Feeling Overwhelmed? “RAIN” is an ancient Buddhist way to cope with hardship

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Feeling Overwhelmed? “RAIN” is an ancient Buddhist way to cope with hardship

RAIN is an ancient Buddhist way to cope with hardship. For those who want to unpack the wisdom embedded in RAIN and transform it into specific and digestible techniques that anyone can put into practice, I would like to share with you the Mindfulness  5-Step Formula.

“Feeling overwhelmed? Remember ‘RAIN,’” wrote Tara Brach, in her article for Mindful.org. RAIN is an ancient Buddhist way to cope with hardship, which is as applicable today as ever before, and which consists of the following four steps:

  • Recognize what is going on.
  • Allow life to be just as it is.
  • Investigate with kindness.
  • Not-Identify with the experience and make room for Natural Awareness.

Remembering RAIN, and practicing RAIN in real life, are two very different things. For those who want to unpack the wisdom embedded in RAIN and transform it into specific and digestible techniques that anyone can put into practice, I would like to share with you the Mindfulness @Work 5-Step Formula. This Formula originated as part of our effort to bring mindfulness to the workplace, but as it turned out, it’s equally applicable before, during, and after work. Here are the steps at a glance, followed by an introductory walkthrough, and additional helpful resources:

  1. Labeling
  2. Ranking
  3. Accepting
  4. Reframing
  5. Refocusing

1. Labeling

Pause for a mindful moment, acknowledge the emotion, and name the unpleasant emotion–whether it be “Fear,” “Anxiety,” or “Sadness.”

Naming it engages your prefrontal cortex, the part of your brain responsible for critical thinking and problem-solving. And while you are at it, you may come across related thoughts and/or bodily sensations, so why not unpack these too by naming them? Ask yourself “How am I feeling? What am I sensing? What am I thinking?” And preferably, jot these answers down in writing.

2. Ranking

Rank the event that caused the emotion on a scale from 1 to 10, with 1 being the most tragic event that can happen, and 10 being the best and happiest event.

It is important to keep in mind that we are ranking the event, and not how we feel about the event. Below are ranking examples from our workshop participants. There is no “one size that fits all” approach to this. While it can be helpful to compare notes with others, it’s important to come up with your own ranking scale. In addition to engaging the prefrontal cortex further and therefore calming down the nervous system, the ranking helps put things in perspective. While it may feel devastating to hear a critical comment from your colleague or manager, ranking the event is likely to help you calm down, which is a huge step in self-regulation and being able to respond mindfully instead of reacting:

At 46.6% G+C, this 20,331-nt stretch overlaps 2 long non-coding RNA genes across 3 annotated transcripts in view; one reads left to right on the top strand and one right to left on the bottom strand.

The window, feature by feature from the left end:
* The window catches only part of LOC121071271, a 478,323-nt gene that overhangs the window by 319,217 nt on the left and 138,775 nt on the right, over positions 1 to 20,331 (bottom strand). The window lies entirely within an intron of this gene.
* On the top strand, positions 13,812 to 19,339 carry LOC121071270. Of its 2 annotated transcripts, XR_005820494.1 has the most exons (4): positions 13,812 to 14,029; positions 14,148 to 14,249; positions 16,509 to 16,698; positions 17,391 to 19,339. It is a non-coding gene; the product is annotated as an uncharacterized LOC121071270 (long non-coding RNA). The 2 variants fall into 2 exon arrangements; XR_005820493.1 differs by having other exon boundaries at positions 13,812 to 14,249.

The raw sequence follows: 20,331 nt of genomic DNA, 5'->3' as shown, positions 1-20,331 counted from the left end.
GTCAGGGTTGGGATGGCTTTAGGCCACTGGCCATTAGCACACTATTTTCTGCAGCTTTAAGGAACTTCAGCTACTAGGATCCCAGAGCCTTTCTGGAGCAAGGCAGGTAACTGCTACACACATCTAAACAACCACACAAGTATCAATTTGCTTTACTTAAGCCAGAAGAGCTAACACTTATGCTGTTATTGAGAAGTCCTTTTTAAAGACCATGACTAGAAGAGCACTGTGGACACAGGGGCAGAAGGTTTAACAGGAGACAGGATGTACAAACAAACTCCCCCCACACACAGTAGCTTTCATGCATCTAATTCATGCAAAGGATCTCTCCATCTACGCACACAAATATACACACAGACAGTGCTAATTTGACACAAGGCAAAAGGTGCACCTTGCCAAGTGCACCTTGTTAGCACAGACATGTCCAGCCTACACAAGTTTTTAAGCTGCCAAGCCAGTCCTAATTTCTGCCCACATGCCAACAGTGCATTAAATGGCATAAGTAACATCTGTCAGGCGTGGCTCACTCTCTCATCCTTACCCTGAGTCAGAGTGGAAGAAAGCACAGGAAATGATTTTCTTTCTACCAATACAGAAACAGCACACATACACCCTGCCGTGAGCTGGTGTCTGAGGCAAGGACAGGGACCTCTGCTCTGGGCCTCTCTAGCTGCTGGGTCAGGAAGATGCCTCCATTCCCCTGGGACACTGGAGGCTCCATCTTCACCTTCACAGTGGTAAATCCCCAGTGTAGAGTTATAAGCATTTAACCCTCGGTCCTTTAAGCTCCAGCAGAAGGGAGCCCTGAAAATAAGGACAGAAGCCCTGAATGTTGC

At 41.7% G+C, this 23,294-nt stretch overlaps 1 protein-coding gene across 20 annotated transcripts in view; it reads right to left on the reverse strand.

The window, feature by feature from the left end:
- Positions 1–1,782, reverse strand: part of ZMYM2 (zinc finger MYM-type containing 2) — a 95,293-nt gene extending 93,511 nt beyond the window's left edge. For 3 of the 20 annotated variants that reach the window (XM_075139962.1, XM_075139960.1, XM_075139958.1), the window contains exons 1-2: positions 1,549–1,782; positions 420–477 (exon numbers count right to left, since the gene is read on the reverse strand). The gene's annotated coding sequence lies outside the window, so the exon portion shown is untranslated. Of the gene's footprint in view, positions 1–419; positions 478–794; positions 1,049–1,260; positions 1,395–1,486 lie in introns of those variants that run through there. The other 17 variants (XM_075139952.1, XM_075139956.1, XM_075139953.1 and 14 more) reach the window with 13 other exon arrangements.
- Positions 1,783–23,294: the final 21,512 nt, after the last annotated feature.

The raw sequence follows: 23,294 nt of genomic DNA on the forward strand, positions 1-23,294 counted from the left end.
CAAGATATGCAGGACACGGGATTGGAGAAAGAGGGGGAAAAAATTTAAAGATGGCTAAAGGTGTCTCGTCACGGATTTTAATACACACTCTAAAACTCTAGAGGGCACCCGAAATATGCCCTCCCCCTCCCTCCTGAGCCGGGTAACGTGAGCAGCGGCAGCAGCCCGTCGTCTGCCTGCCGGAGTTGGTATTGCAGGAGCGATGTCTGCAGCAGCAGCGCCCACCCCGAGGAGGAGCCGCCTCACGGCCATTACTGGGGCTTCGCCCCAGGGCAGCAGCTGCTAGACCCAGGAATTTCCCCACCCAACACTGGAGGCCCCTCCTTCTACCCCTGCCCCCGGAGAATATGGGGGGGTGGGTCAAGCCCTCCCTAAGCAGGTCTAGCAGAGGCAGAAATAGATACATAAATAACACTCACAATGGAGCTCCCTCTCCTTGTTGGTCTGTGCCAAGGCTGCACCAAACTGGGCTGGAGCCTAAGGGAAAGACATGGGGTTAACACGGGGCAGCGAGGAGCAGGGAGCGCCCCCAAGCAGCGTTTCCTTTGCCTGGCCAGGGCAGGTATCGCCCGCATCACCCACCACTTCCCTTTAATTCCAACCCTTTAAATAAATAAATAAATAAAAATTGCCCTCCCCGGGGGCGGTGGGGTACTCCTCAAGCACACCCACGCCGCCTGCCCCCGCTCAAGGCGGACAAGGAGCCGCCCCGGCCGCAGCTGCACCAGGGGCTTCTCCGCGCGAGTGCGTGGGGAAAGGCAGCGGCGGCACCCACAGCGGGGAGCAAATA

3. Accepting

Pause for another mindful moment and ask: “What would it be like to let this emotion ‘be’ for now and feel it?” Instead of resisting the emotion, trying to fix it, or suppressing it, just let the feeling be and go where it needs to go. This attitude transforms resistance into curiosity and is likely to diminish the grip that the emotion has on us. This also applies to the accompanying thought and/or sensation.

4. Reframing

Ask yourself, “What can I learn from this emotion and this situation or event?” and turn the situation into a learning opportunity. First, you will learn that no matter how bad you feel right now, the feeling will not “kill” you. It is actually manageable, as most daily situations are. Second, you are likely to learn what situations trigger this emotion. Understanding this builds your self-awareness and self-knowledge. It enables you to do deeper work and better understand the beliefs underlying these triggers, which helps address them at the root cause level.

5. Refocusing

Finally, bring your attention back to where you want to be, in the present. If you were working on a task when you experienced the emotion, it is time to go back and refocus on the task. If you are were having a conversation with someone, then that means refocusing on the conversation and being present and effective with your conversationalist.

Ensuring success with mindful meditation

The Mindfulness @Work 5-Step Formula results ranged from feeling a bit better to experiencing an “aha moment” accompanied by significant relief. One way to ensure success is the practice of mindfulness meditation, which can sharpen the self-awareness and self-regulation skills. This enables our nervous system to navigate through the emotions, thoughts, and sensations, like never before. Here is a mindfulness meditation practice which includes kindness to oneself, an important aspect in the success of RAIN and the Mindfulness @Work 5-Step Formula.

In summary here is how the Mindfulness @Work 5-Step Formula can help you put RAIN into action:

Related notes and links to other articles

Need help practicing the Mindfulness @Work 5-Step Formula?

Learn more about the 21 Practices for Happiness @Work eCourse, Workshop, or Webinar, where this formula and 20 other practices are presented including tools to help you with your productivity, wellbeing, and skill development.

Articles on “RAIN”:

Feeling Overwhelmed? Remember ”RAIN”: https://www.mindful.org/tara-brach-rain-mindfulness-practice/

Ancient Buddhist Way to Cope With Hardship: https://www.yogajournal.com/yoga-101/let-it-rain

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